Drought in India | Effects of Drought
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India Drought 2016

Author: P Raghu
Posted on: Wednesday, 8th June 2016

While rainfall deficit for two consecutive years has had its cumulative impact, experts argue that the water crisis has been caused more by mismanagement and neglect. The current crisis has affected 330 million people, in 250 thousand villages, in 266 districts and across 11 states in India. Concerns about the crisis range around issues of welfare and citizen’s entitlements and also the developmental model being followed which focuses on big, resource-intensive projects. What is needed is a people and community-centric water management and development approach.

While rainfall deficit for two consecutive years has had its cumulative impact, experts argue that the water crisis facing more than 330 million people in India has been caused by mismanagement and neglect. The scale of the crisis is unprecedented. More than 250 thousand villages in 266 districts across 11 states have been impacted, not just in terms non-availability of water, also in agriculture damage and livelihood loss. This has severely affected food security, food sovereignty, the status of natural resources and ecology, and finally the exchequer.

If not wholly due to the weather, what then has caused the current water crisis? We have reached this situation because of a number of reasons. We follow policies and engage in practices that overwhelmingly focus on extraction and exploitation of surface and groundwater without making enough efforts for maintenance and preservation of surface water or recharge of aquifers and groundwater. We persist in following cropping patterns that are ecologically unwise. We have focused too much on big irrigation projects – without considering the environmental impact, or the long term efficiencies of big dams, or even the harmful effects of waterlogging and salinization caused by badly designed canals. We have not invested in micro-irrigation projects to reduce dependence on rain in rain-fed areas. Our investment priorities are biased against agriculture, and the projects that are implemented tend to be big solutions that are imposed top-down when agriculture and natural resources management requires bottom-up processes building on local peoples’ knowledge, experience and practices. Finally, it was the failure of providing timely relief and undertaking mitigation measures that have created intense human suffering in the face of the present crisis.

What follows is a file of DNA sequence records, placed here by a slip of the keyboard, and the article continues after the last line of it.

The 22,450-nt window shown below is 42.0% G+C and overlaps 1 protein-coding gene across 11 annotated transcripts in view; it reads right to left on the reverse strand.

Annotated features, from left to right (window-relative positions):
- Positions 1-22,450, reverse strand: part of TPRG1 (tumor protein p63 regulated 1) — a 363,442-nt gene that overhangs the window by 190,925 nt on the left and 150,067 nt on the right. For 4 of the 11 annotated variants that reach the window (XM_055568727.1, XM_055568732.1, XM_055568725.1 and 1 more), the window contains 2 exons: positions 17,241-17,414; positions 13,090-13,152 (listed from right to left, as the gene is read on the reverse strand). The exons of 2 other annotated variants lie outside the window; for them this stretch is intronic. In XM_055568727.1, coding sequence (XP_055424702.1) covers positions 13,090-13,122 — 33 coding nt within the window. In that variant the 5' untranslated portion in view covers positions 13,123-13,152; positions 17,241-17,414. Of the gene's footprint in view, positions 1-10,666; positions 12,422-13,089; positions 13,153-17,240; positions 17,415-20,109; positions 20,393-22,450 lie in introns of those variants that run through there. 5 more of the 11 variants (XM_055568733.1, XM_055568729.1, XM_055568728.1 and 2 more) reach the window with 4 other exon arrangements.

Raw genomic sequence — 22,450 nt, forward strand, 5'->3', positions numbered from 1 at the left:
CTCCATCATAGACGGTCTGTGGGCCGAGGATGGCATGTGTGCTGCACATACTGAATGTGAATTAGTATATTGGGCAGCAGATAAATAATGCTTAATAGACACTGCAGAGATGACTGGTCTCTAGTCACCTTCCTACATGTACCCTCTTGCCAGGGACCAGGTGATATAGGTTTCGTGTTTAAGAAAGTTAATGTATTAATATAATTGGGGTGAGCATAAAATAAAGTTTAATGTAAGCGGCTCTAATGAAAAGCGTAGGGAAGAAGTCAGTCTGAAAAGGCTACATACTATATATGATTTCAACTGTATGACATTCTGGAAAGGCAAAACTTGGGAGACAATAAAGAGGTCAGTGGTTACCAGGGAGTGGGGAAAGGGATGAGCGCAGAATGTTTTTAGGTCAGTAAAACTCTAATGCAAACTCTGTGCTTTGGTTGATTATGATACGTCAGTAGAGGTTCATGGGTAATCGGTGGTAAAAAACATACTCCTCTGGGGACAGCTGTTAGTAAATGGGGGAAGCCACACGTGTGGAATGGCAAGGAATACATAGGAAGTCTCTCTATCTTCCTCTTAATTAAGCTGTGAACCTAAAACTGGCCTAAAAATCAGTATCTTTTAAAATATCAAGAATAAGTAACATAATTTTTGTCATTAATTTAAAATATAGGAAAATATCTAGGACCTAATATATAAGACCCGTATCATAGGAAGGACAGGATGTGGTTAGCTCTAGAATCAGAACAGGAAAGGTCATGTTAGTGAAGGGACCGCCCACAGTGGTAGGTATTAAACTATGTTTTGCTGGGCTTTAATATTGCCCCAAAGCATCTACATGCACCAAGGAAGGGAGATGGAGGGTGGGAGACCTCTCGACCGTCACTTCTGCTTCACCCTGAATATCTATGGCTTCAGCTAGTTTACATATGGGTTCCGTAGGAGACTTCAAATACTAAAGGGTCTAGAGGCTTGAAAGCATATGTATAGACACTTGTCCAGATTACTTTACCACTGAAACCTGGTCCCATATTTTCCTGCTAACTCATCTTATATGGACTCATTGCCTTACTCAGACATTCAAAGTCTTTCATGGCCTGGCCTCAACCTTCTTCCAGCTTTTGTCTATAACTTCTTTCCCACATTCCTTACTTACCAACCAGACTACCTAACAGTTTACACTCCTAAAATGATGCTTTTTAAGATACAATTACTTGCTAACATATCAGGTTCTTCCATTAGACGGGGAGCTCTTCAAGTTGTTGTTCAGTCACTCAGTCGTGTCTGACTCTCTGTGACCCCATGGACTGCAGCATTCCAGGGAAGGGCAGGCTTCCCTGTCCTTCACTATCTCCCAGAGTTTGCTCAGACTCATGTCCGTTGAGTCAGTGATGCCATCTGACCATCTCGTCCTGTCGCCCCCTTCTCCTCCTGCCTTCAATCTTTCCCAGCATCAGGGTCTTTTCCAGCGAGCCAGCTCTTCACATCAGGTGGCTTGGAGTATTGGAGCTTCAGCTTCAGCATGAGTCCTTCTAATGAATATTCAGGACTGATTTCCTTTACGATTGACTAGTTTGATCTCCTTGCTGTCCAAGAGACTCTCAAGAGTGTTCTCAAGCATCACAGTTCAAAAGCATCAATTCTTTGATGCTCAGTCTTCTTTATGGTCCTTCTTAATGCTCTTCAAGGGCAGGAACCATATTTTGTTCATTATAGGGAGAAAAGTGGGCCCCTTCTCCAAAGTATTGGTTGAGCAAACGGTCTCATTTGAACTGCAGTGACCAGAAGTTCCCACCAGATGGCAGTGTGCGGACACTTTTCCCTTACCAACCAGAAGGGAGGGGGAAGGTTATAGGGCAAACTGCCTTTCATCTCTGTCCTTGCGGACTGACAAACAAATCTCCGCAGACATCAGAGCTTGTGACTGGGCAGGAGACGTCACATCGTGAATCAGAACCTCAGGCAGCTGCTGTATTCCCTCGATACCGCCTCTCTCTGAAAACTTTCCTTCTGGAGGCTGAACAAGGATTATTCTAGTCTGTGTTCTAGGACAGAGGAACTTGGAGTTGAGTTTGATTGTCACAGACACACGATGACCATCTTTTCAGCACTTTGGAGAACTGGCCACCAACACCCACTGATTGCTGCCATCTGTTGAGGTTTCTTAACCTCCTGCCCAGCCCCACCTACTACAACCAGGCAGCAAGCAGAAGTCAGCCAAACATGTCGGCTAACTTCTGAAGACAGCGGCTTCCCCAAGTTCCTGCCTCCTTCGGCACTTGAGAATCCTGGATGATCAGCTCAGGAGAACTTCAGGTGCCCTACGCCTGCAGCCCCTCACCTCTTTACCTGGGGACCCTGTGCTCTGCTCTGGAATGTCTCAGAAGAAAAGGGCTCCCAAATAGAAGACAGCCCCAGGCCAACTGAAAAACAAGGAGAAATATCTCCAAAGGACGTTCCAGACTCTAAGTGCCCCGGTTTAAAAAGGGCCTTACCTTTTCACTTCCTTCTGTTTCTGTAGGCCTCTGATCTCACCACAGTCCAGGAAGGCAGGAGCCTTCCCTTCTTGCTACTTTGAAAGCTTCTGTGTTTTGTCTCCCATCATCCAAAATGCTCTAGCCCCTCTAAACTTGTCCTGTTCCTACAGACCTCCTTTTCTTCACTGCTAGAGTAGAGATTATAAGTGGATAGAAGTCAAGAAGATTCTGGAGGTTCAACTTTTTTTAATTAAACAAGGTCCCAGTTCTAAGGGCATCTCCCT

Central and state governments were slow to respond to the crisis, and the efforts are insufficient to address the crisis of this scale and extent. Reservoirs and water bodies have become bone dry, tankers and railway wagons are supplying water, restrictive orders under Section 144 of the Criminal Procedure Code have been invoked in places to avert conflict among people queuing up for water at water sources. In a situation where parched lands have no access to water, millions are migrating in search of water and work. There is distress sale or abandonment of livestock and sale of other assets. The water crisis has impacted the whole spectrum of rural communities but has proved especially disastrous to the landless poor, small and marginal farmers, the oppressed communities such as Dalits and stigmatized communities amongst the nomadic and de-notified tribes (NTDNT). The burden of water collection has fallen squarely on the shoulders of women and children. The situation of the most vulnerable populations including the aged, single women, persons with disability or with chronic ailments, is very precarious. The Supreme Court in May had to issue orders for the implementation of the provisions of the National Disaster Management Act related to drought. The court has also called for the revision of the existing drought management manual.